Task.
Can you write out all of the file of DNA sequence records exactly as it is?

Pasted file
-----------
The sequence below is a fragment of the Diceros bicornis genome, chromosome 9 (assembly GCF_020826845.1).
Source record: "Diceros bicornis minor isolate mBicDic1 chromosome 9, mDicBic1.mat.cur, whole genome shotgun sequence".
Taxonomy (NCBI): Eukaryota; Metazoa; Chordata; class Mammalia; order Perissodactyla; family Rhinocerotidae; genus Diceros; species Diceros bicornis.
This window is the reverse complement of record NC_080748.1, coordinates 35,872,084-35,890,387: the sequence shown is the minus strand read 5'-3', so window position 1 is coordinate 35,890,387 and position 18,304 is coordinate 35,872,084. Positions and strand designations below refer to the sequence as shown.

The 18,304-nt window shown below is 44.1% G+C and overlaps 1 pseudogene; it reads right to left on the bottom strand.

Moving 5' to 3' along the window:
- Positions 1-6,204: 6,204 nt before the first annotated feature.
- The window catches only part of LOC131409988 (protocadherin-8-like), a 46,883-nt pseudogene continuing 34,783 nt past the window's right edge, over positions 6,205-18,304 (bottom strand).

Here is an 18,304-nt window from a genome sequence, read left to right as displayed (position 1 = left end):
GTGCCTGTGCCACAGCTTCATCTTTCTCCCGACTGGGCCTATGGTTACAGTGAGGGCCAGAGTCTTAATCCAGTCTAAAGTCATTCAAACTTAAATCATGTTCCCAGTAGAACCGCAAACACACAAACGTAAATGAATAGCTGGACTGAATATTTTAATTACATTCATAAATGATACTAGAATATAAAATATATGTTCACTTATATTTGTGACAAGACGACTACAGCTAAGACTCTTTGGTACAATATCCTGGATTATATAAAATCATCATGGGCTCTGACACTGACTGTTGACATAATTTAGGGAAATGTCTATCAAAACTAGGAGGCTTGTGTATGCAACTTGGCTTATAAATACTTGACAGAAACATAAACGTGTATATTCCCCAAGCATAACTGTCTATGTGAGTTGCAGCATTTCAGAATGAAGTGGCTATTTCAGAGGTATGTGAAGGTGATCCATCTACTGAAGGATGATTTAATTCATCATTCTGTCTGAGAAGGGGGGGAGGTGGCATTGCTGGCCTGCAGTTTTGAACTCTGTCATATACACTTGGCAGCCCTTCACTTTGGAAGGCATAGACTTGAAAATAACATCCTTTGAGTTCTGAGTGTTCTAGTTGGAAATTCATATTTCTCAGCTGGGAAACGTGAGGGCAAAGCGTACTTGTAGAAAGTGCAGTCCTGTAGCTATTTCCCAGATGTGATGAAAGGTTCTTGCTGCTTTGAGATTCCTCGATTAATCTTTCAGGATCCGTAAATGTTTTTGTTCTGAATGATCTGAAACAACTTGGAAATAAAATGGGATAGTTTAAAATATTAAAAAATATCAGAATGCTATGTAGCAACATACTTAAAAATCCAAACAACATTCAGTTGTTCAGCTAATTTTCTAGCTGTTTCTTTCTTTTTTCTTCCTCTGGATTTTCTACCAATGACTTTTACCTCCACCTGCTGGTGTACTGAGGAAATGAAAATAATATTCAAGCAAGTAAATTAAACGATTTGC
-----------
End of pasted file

The sequence below is a fragment of the Diceros bicornis genome, chromosome 9 (assembly GCF_020826845.1).
Source record: "Diceros bicornis minor isolate mBicDic1 chromosome 9, mDicBic1.mat.cur, whole genome shotgun sequence".
Taxonomy (NCBI): Eukaryota; Metazoa; Chordata; class Mammalia; order Perissodactyla; family Rhinocerotidae; genus Diceros; species Diceros bicornis.
This window is the reverse complement of record NC_080748.1, coordinates 35,872,084-35,890,387: the sequence shown is the minus strand read 5'-3', so window position 1 is coordinate 35,890,387 and position 18,304 is coordinate 35,872,084. Positions and strand designations below refer to the sequence as shown.

The 18,304-nt window shown below is 44.1% G+C and overlaps 1 pseudogene; it reads right to left on the bottom strand.

Moving 5' to 3' along the window:
- Positions 1-6,204: 6,204 nt before the first annotated feature.
- The window catches only part of LOC131409988 (protocadherin-8-like), a 46,883-nt pseudogene continuing 34,783 nt past the window's right edge, over positions 6,205-18,304 (bottom strand).

Here is an 18,304-nt window from a genome sequence, read left to right as displayed (position 1 = left end):
GTGCCTGTGCCACAGCTTCATCTTTCTCCCGACTGGGCCTATGGTTACAGTGAGGGCCAGAGTCTTAATCCAGTCTAAAGTCATTCAAACTTAAATCATGTTCCCAGTAGAACCGCAAACACACAAACGTAAATGAATAGCTGGACTGAATATTTTAATTACATTCATAAATGATACTAGAATATAAAATATATGTTCACTTATATTTGTGACAAGACGACTACAGCTAAGACTCTTTGGTACAATATCCTGGATTATATAAAATCATCATGGGCTCTGACACTGACTGTTGACATAATTTAGGGAAATGTCTATCAAAACTAGGAGGCTTGTGTATGCAACTTGGCTTATAAATACTTGACAGAAACATAAACGTGTATATTCCCCAAGCATAACTGTCTATGTGAGTTGCAGCATTTCAGAATGAAGTGGCTATTTCAGAGGTATGTGAAGGTGATCCATCTACTGAAGGATGATTTAATTCATCATTCTGTCTGAGAAGGGGGGGAGGTGGCATTGCTGGCCTGCAGTTTTGAACTCTGTCATATACACTTGGCAGCCCTTCACTTTGGAAGGCATAGACTTGAAAATAACATCCTTTGAGTTCTGAGTGTTCTAGTTGGAAATTCATATTTCTCAGCTGGGAAACGTGAGGGCAAAGCGTACTTGTAGAAAGTGCAGTCCTGTAGCTATTTCCCAGATGTGATGAAAGGTTCTTGCTGCTTTGAGATTCCTCGATTAATCTTTCAGGATCCGTAAATGTTTTTGTTCTGAATGATCTGAAACAACTTGGAAATAAAATGGGATAGTTTAAAATATTAAAAAATATCAGAATGCTATGTAGCAACATACTTAAAAATCCAAACAACATTCAGTTGTTCAGCTAATTTTCTAGCTGTTTCTTTCTTTTTTCTTCCTCTGGATTTTCTACCAATGACTTTTACCTCCACCTGCTGGTGTACTGAGGAAATGAAAATAATATTCAAGCAAGTAAATTAAACGATTTGC